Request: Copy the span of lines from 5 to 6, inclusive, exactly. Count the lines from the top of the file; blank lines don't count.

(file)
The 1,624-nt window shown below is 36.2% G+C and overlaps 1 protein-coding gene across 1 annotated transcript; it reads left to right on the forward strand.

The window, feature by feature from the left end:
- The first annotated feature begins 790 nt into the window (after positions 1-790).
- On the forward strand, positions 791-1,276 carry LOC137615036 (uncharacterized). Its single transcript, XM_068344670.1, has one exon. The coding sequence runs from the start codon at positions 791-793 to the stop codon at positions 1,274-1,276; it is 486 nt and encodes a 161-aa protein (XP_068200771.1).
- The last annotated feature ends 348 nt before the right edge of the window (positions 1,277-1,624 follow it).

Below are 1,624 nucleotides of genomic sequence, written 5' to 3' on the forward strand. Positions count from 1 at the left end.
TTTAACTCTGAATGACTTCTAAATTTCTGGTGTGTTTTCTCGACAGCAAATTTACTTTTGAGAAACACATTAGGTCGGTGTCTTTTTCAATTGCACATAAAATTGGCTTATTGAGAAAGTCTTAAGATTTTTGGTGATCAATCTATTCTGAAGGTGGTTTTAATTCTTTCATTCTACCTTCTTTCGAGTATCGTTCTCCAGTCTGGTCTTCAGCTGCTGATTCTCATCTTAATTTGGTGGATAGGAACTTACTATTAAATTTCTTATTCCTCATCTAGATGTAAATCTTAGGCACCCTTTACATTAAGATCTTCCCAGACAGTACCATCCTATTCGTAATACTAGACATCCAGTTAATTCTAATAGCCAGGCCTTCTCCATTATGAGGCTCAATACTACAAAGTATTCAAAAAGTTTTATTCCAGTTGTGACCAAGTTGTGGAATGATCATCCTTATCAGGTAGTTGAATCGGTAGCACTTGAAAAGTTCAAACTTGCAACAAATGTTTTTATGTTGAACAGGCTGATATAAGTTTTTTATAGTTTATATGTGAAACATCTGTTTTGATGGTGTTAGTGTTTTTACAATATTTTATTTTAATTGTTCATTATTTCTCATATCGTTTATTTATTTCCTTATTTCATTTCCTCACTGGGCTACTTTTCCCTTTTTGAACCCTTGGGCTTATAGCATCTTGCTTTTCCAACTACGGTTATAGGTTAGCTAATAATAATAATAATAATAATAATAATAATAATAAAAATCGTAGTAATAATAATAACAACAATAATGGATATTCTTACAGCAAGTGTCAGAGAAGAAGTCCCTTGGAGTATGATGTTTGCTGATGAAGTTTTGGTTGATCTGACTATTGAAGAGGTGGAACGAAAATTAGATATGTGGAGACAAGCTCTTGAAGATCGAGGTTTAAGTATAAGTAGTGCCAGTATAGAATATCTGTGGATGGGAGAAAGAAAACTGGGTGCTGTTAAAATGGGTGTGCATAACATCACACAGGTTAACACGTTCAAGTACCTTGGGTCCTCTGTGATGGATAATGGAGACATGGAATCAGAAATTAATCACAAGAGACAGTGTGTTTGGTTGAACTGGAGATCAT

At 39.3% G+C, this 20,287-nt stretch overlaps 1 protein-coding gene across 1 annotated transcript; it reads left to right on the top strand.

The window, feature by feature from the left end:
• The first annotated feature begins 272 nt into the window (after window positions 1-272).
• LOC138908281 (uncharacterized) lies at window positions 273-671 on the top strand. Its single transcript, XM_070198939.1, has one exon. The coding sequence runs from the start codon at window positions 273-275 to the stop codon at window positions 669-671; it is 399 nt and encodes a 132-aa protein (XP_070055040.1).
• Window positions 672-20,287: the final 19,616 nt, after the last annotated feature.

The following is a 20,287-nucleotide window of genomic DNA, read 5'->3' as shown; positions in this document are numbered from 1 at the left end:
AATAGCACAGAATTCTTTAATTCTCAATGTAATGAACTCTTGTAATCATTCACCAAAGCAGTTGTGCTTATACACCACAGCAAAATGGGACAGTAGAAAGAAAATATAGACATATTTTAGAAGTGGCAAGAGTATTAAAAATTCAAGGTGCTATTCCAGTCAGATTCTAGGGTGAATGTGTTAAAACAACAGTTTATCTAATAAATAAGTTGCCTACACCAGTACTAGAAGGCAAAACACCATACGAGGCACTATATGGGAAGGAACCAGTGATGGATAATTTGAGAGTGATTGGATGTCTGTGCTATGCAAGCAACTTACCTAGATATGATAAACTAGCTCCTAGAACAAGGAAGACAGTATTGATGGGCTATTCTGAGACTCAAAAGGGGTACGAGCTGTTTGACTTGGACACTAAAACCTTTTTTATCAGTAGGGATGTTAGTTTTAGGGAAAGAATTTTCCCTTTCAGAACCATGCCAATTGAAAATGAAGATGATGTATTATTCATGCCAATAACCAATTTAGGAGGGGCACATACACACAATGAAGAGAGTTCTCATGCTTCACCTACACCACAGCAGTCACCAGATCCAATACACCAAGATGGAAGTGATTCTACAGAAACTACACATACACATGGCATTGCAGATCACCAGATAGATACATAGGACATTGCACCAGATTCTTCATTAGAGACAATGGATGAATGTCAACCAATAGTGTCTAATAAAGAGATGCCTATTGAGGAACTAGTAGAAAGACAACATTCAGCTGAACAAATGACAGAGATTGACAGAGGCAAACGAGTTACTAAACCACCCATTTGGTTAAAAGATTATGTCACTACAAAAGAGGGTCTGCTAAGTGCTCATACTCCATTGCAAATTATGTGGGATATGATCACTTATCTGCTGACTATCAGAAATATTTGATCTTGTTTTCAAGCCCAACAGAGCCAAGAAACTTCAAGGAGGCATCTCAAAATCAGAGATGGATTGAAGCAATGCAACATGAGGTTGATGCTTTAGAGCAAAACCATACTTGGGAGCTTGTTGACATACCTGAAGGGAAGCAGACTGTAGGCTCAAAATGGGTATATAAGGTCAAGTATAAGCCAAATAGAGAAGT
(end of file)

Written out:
- The last annotated feature ends 348 nt before the right edge of the window (positions 1,277-1,624 follow it).

Below are 1,624 nucleotides of genomic sequence, written 5' to 3' on the forward strand. Positions count from 1 at the left end.